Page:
Jan 26, 2003My editorial last week on the privacy issue (see Fear of Big Brother) sparked another wave of e-mail. But this one was different. Okay, there were a few missives that said things like: "They will track us, count us, watch us and penalize us." But for the most part, the e-mail I received last week from people on both sides of the debate contained some interesting insights, and I'd like to share them with you. (I'm not going to use any names because I don't want to invade anyone's privacy.)
One reader, a former Gillette employee in Germany, pointed out that one day last week we had a story about people opposed to the tracking of consumer items and another article about Michelin testing RFID tags that could one day be put in every tire on every car. The tags in the tires could store the vehicle identification number, which means the owner of the vehicle could be traced.
"Nice coincidence," the gentleman writes. "Here we have those people who are expressing their privacy concerns about RFID tags on short-lived consumer goods which rarely leave the house once bought. And then we have a company that proudly reports a breakthrough in RFID registration through tires that could eventually be used to track all car movements throughout the country -- e.g. at every major traffic light installation."
A Canadian woman wrote that she had been researching RFID for work and was growing increasingly uneasy about it. "While 99.99 percent of companies that will use this technology will do so for management and tracking [of inventory], it will be that .01 percent that invade my right to privacy (and that includes government agencies) that have no right to do so. It is neither paranoia nor far-fetched imaginings that perceive the invasion of privacy as a slippery slope to Big Brother."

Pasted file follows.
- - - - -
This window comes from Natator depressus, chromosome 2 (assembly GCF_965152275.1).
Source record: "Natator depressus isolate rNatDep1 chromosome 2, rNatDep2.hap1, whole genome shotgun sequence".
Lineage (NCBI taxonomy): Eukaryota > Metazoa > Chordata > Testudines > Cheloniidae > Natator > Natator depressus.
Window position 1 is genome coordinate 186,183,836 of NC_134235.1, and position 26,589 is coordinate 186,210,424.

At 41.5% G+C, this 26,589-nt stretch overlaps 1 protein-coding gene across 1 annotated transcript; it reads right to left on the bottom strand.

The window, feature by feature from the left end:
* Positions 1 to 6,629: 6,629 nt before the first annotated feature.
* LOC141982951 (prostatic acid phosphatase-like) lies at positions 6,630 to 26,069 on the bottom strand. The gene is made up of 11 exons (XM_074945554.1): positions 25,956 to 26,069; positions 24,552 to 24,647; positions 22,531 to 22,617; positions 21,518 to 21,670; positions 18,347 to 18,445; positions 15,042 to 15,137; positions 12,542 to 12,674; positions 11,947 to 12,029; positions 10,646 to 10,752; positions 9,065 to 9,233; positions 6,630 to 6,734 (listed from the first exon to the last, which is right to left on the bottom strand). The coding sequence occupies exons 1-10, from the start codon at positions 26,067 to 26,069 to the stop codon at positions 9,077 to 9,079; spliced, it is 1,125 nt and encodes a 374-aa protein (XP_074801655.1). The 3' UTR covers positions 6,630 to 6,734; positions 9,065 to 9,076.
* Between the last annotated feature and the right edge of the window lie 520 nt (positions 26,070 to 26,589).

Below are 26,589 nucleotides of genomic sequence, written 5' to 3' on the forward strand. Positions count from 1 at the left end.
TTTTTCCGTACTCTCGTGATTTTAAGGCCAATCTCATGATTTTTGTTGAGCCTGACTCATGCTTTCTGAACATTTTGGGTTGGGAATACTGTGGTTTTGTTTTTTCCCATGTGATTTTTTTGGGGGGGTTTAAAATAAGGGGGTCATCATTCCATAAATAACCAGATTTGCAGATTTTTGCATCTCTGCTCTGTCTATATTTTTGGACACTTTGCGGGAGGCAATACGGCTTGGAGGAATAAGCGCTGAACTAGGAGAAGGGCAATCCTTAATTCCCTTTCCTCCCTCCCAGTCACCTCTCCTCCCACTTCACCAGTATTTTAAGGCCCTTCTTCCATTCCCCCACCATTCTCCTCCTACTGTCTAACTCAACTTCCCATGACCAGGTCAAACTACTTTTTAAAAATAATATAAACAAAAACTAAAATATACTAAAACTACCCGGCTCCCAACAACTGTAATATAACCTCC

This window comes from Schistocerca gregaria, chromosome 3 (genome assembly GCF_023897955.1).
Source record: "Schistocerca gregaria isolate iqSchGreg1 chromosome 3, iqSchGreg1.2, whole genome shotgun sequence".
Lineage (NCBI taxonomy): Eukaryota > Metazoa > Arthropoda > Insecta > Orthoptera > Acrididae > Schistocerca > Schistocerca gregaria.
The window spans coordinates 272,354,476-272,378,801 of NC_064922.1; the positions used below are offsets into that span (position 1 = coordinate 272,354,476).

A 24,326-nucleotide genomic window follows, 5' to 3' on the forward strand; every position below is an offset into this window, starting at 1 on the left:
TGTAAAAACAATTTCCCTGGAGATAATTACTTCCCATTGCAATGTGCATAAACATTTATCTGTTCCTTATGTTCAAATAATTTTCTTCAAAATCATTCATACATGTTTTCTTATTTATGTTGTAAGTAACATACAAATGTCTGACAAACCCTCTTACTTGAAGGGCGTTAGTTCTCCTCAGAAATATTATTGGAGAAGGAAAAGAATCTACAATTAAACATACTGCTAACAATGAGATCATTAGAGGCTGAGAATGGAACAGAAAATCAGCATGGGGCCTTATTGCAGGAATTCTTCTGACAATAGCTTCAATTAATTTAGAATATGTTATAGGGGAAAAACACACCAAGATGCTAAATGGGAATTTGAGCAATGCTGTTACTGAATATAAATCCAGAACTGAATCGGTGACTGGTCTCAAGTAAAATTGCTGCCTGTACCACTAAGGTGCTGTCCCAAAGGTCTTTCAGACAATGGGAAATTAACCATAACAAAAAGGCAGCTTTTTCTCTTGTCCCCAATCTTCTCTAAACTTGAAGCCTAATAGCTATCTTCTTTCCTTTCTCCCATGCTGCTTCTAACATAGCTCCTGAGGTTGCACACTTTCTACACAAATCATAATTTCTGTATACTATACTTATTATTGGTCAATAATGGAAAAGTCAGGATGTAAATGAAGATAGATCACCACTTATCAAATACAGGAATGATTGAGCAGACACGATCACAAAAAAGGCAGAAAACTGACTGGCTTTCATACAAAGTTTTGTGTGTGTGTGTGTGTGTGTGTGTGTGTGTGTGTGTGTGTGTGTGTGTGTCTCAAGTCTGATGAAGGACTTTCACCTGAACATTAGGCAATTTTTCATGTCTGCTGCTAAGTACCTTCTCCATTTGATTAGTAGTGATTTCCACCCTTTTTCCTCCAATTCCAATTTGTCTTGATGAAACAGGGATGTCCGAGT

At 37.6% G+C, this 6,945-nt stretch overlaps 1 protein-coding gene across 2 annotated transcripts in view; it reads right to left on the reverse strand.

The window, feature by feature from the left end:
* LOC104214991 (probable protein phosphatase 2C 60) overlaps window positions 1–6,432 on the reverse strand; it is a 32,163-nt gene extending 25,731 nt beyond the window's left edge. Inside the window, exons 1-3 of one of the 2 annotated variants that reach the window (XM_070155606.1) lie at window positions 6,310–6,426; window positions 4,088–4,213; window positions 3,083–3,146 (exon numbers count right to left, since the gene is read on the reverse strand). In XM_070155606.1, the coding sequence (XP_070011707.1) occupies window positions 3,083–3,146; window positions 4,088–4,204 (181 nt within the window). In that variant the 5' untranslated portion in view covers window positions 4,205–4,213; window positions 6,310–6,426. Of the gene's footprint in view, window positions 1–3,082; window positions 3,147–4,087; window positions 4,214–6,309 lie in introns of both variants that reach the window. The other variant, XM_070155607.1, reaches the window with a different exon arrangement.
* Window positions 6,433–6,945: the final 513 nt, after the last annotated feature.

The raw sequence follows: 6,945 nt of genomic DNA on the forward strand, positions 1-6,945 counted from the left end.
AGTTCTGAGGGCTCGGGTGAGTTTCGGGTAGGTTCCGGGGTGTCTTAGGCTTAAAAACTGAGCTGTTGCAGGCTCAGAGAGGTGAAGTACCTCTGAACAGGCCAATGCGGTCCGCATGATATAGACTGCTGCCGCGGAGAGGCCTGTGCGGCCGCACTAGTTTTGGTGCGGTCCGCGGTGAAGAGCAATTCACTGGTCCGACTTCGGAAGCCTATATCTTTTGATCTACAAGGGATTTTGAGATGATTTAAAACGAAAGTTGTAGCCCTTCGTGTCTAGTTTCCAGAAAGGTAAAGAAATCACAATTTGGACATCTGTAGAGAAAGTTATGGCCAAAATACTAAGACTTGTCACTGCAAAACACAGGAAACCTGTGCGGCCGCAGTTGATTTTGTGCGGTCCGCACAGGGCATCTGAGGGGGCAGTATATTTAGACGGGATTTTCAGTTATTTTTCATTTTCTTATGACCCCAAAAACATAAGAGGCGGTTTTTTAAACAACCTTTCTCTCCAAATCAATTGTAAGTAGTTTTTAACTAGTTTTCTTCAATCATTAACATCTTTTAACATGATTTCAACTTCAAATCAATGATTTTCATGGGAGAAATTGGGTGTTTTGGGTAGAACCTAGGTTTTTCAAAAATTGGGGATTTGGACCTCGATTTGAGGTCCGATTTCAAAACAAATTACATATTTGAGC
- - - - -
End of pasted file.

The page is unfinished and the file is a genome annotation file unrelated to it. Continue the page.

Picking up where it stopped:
Another reader was concerned about the transparency of any RFID system. "As a consumer, I want to know what's happening: what data is being collected, who's collecting it, where it's going, and so forth." He also said he wants some control over whether to divulge information and when, and he wants a sense of security about the system. He points out that a "kill switch" that disables the tag "might sound secure . . . but a novice technology user would need a way to verify [the tag's] non-response." Good points all.
And there was a note from one brave gentleman who wrote directly to CASPIAN about factual errors in the piece I mentioned in my op-ed last week. He identified himself as "one who has a commercial interest in the success and utilization of RFID." Then, he went on to say: "I also happen to agree that there are serious issues to be addressed in the regulation and use of the data that MAY be collected through the use of RFID."
Of the 334 people who voted in our online poll on privacy between Jan. 18 and Jan. 25, nearly two thirds felt government regulation was the answer. Twenty-percent favored self-regulation and 17 percent said the government should adopt a laissez-faire approach. The poll isn't scientific, so there is no way to know whether those in favor of government regulation include people selling RFID systems or marketers who could use data from RFID systems.
But overall, I'm encouraged that those who stand to gain from the widespread adoption of RFID recognize that there are legitimate privacy concerns. And I'm encouraged that many privacy advocates recognize that the solution is not banning RFID tags on consumer goods, but finding appropriate ways of ensuring consumer rights are protected.
In the interests of encouraging an open and informed debate, we've created a privacy bulletin board. It is meant to be a forum for a constructive debate. It will be monitored, so any messages that are rude or threatening won't be posted. I hope over time it will serve as a gathering place where people can express ideas and learn.
I've stated my views on this topic, mainly to provide a reference point for readers. Now, I would encourage you to state your views on the bulletin board. The most important thing right now is not finding the perfect formula, which probably doesn't exist. It's raising the issues and educating the public. The less people know about RFID, the more they will fear it.
The bottom line for me is very simple: I believe RFID offers huge potential benefits for companies and for consumers. It would be a shame if neither got those benefits because a small group whips up fear by spreading untruths about the technology, or because a very small percentage of companies abuse RFID's potential.